1st things first.... wings. every inspection entails a Betts test, this is to determin the condition of the wing & stiching, there is a setdown procedure and a specific load applied to the fabric & stiching, dependent on wing. early P&M wings [F2a, XL's, ect ] dont seem to fail the tests very oftern, but the Q2, Quick,Quazar do ...... there also seemed to be a period of "weak" fabric used on the Q2 wings

airframes: Blade Vs Quantum the Blade has very little "Lifed Parts" where as the the Quantum has quite a lot of "strip/inspect or lifed". Part of the inspection process is to confirm that these have been adhered too... older aircraft, dont seem to have "lifed" parts and so seem to go on for ever...

Engines : 2stroke Vs 4 Stroke (rotax) now this is your choice ? 2Strokes aircooled (503)..simple easy to maintain, reliable, not too thursty, ideal 1 up.
water cooled (462, 582)... could you do basic maintainance to moped or car ?... some knowlege needed, fairly reliable, can be thursty, 582 capable 2 up
4 strokes (rotax) do you know your way round an engine ???.... main advantage is the reliability and fuel consumption. BUT dont forget it is still an engine and WILL need to be checked and maintained regularly. Girgled before run up, regular carb checks / balance, and 8 spark plugs

summary older 2 strokes : fine cheap machines, hours are not too important as long as they are well looked after machines, will be great hr builders. and trips of 60 miles each way.... avoid ones that have been at the "back of the hanger" for years.
later 2 strokes : very capable machines in any form, 582 blue top if possible, my choice would be a Quantum. ( check for well maintained and log book notation !!!)
4 strokes : as per later 2 strokes, but Blade has the better "lifed" parts issues. my choice Blade
A good rule of thumb when looking at an aircraft... does it looked loved ?? YES - now have a deeper look NO - walk away, or take someone who knows and can
haggle !!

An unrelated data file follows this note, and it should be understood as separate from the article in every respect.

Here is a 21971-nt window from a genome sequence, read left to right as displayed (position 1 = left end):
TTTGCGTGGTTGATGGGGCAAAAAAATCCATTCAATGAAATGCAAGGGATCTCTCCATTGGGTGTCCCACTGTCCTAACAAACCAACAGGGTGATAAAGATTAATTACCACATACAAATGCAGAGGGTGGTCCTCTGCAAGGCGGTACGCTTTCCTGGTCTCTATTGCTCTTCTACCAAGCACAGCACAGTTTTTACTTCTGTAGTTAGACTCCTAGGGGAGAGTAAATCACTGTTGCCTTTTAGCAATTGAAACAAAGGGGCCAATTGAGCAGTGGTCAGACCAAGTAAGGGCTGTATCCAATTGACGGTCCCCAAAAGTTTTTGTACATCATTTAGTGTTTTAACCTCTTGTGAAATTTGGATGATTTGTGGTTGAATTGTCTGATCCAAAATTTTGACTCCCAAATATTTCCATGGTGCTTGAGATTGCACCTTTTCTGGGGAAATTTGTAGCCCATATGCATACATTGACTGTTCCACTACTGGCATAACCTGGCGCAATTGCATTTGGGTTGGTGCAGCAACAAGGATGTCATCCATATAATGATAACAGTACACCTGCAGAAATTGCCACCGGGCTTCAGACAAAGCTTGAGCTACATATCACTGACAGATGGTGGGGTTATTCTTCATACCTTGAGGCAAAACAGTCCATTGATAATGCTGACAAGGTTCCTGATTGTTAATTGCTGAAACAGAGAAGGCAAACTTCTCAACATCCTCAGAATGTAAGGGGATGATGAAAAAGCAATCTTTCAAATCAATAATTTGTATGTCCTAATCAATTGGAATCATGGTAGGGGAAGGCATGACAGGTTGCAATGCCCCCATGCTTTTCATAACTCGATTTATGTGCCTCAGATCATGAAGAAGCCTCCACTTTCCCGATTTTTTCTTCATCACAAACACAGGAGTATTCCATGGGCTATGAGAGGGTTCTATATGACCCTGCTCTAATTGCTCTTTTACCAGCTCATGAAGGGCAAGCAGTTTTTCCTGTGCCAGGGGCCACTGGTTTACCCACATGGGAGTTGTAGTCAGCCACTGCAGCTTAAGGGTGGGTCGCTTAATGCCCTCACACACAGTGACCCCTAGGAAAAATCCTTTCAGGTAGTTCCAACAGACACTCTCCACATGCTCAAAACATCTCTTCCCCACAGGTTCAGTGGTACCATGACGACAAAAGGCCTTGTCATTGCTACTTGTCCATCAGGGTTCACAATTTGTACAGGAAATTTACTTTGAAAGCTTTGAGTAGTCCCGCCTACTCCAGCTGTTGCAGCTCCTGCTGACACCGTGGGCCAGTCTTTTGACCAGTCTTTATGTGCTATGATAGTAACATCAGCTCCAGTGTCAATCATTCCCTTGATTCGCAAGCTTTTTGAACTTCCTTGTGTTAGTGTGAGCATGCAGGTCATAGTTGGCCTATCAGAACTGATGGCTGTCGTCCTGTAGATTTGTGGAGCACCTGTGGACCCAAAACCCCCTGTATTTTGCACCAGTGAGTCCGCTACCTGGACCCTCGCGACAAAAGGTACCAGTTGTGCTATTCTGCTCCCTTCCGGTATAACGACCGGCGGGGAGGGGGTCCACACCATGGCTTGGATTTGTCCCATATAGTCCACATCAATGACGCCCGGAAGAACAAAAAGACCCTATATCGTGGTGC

Before viewing any aircraft, print off the HAD's or TAD's for it , read it, and check the aircraft against it.... this will give you a better idea of what to look out for. they are available from the BMAA webb sites under "aircraft technical."

Friendly Inspector....

andy dixon
01-04-14, 21:36 PM
Low hours,low hours and of course.....low hours would be nice.

A low hours aircraft will always sell its self when you come to get rid of the thing.if they look tatty and unkept on the outside then it would be no surprise if that's what you find on the inside.

Rust is usually the first sign of neglect

Quantums look nice and Are a good alrounder.

06-04-14, 09:32 AM
Friendly Inspector....

Find your local version of this, I have, they are a massive source of help and information. Find some way to repay their help.

I have been fortunate in this respect and it has made and enormous difference to my flying.

28-06-14, 22:04 PM
I have found this to be really helpful ( thanks PeterIDMS) as I had the same questions and that breakdown helps a lot. What does the "Blue Top" refer to ? and what constitutes "low Hours"? As an analagy, a car can be averaged out at 10-12K miles per year, so a 5 year old car with 60K miles has an average mileage. Can I work out flexwing hours in a similar way? And as this IS a newbie section :scratchheadblue:... what are Hads and Tads? < sigh> so many questions :razz:

29-06-14, 11:01 AM
My dearly-beloved put together a sort of Q&A on this topic as part of oour web site's beginner's guide. See here: http://www.bumble-bee.demon.co.uk/Misc_info/Second_Hand_Aircraft_V3.htm

You'll find a lot of the earlier advice here echoed in that, In addition, it includes some useful links such as to the TADS and HADS :-)

My favourite bit advice (after take someone with you who knows what they are looking at) is to look at the paperwork first because if you look at the aircraft first you might fall in love with it and then ignore all its faults... :kisscheek:


29-06-14, 11:50 AM
Thanks for that Joan. Plenty of excellent info there for me to investigate. That will keep me quiet for a while... :D